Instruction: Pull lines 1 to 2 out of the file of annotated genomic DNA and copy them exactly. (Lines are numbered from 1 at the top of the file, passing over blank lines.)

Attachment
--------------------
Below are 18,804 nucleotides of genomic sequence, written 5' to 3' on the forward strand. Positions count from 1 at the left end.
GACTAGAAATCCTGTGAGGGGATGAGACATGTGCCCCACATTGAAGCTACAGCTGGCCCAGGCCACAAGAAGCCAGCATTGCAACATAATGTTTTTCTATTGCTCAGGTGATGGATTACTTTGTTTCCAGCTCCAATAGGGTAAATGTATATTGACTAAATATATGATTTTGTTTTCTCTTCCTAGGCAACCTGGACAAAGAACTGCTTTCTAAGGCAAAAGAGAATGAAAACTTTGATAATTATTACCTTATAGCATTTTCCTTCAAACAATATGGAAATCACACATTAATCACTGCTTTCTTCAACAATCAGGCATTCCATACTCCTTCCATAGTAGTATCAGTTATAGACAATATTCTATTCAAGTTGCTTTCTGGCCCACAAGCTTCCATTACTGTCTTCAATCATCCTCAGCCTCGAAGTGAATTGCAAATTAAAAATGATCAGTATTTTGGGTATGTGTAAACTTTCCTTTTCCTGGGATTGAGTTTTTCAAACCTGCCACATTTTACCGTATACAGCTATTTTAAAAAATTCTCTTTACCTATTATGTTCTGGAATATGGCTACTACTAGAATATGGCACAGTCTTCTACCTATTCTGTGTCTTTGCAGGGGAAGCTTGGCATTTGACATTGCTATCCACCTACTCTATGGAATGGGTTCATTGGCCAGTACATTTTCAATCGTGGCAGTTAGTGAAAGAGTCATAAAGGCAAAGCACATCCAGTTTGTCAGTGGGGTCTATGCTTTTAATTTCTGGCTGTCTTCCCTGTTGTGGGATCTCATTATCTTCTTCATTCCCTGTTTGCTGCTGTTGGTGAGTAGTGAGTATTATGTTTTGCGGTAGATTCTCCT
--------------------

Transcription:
Below are 18,804 nucleotides of genomic sequence, written 5' to 3' on the forward strand. Positions count from 1 at the left end.
GACTAGAAATCCTGTGAGGGGATGAGACATGTGCCCCACATTGAAGCTACAGCTGGCCCAGGCCACAAGAAGCCAGCATTGCAACATAATGTTTTTCTATTGCTCAGGTGATGGATTACTTTGTTTCCAGCTCCAATAGGGTAAATGTATATTGACTAAATATATGATTTTGTTTTCTCTTCCTAGGCAACCTGGACAAAGAACTGCTTTCTAAGGCAAAAGAGAATGAAAACTTTGATAATTATTACCTTATAGCATTTTCCTTCAAACAATATGGAAATCACACATTAATCACTGCTTTCTTCAACAATCAGGCATTCCATACTCCTTCCATAGTAGTATCAGTTATAGACAATATTCTATTCAAGTTGCTTTCTGGCCCACAAGCTTCCATTACTGTCTTCAATCATCCTCAGCCTCGAAGTGAATTGCAAATTAAAAATGATCAGTATTTTGGGTATGTGTAAACTTTCCTTTTCCTGGGATTGAGTTTTTCAAACCTGCCACATTTTACCGTATACAGCTATTTTAAAAAATTCTCTTTACCTATTATGTTCTGGAATATGGCTACTACTAGAATATGGCACAGTCTTCTACCTATTCTGTGTCTTTGCAGGGGAAGCTTGGCATTTGACATTGCTATCCACCTACTCTATGGAATGGGTTCATTGGCCAGTACATTTTCAATCGTGGCAGTTAGTGAAAGAGTCATAAAGGCAAAGCACATCCAGTTTGTCAGTGGGGTCTATGCTTTTAATTTCTGGCTGTCTTCCCTGTTGTGGGATCTCATTATCTTCTTCATTCCCTGTTTGCTGCTGTTGGTGAGTAGTGAGTATTATGTTTTGCGGTAGATTCTCCT